Link to the PUD website for map and lots of other sessions.

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All info faq interesting articles, podcasts and info

Article: Telling young survivors of suicide…

This essay summarises the ideas and research in a well written and researched book Suicidal: why we kill ourselves by Jesse Bering. It speaks of the effect a suicide can have on children, and in particular, how the information about the death is handled. It resists oversimplification and instead details subtleties, evolving narratives and different possibilities, using many examples and case histories. I found it a very good read.

Clicking this link should take you to the article on the AEON website which has many interesting essays on Psychology and more.

This link for info on a men’s discussion group

If you have been affected by someone’s suicide or threats to end their life you can contact me through this website and arrange a free phone call.

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Open discussion on Art and Mental Health

Archive info of  event at Todmorden Therapy Space 2018

Saturday 8th September 2.30-4pm at Todmorden Therapy Space. White rose Mill, off Rise Lane, Todmorden. OL147AA

As an addition to the exhibition of Geoff Read’s collaborative portraits we will host an open discussion broadly around the theme of expressive arts and mental health. More specifically we are interested in how people use expressive activities to understand and tolerate difficulties in their lives.

This is part of the Todmorden Open Studios 2018 event where artists across the town open their studios and invite the public to see their work and workplaces. 

Geoff’s work opens up the traditional role of artist into one of collaborator – he involves his subject in decisions about their portrait – and in some ways, this brings him closer to my role as a counsellor. He offers his skills and experience to facilitate expression, as do I. Non-verbal expression can be as important as words, so I was intrigued to see how Geoff’s work opens up these possibilities to people who may not consider themselves artists, or even creative.

 

A self-portrait can be a statement of identity and a message to the world about the subject’s experience. A person experiencing difficulties may really appreciate some help or assistance in making such a statement and through the process they may also get new perspectives or acquire strength , self-confidence and resilience.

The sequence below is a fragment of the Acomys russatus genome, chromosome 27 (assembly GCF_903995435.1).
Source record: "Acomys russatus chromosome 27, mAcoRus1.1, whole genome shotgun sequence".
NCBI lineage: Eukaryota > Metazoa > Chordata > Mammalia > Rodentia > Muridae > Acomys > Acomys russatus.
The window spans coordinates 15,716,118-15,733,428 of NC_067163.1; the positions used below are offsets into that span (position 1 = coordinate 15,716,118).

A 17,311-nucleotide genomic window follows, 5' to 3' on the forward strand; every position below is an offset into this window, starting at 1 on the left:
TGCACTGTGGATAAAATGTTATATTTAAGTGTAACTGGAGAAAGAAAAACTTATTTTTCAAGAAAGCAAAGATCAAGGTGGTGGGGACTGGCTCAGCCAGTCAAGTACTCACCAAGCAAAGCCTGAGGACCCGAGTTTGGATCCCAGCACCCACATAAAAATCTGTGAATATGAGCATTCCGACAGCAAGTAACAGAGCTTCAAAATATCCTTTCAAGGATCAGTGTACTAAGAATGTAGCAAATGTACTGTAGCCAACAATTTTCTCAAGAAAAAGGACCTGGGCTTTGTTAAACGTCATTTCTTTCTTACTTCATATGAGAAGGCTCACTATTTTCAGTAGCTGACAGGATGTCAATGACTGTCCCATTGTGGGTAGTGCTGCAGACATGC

portrait of a father feeling pride and love for his two children.

We hope you can join us to share your ideas and experiences of how expression has helped you in your life, or how you might view your role as an artist, or how you use art and non-verbal mediums to understand your experiences, or how art can be used to impact or change society…

Geoff describes his approach and ethos very well here.

Feel free to contact me via the contact page for enquiries.

 

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All info Different types of therapy

Transactional Analysis concepts

Transactional Analysis or TA is a great way of understanding yourself and how you relate to the rest of the world. It uses simple concepts to help you understand your personality. People use it in many ways, eg to work out why they keep getting into difficult relationships, or why relationships keep stalling. They find interpersonal issue that previously seemed unchangeable can become freer, less scary or less upsetting. Some people use it in work or schools, or even to change an entire organisation. It can go deep into childhood or you can stay in the here and now to analyse your own behaviour, thoughts and feelings.

My training was based in this model of understanding personality and human relationships developed by Eric Berne. Whilst I have added other models and approaches to my work, I still enjoy the simplicity and thoroughness of TA. There are 3 youtube videos by Theramin Trees which explain the basic concepts. Books on TA cover a huge range of topics, too numerous to mention.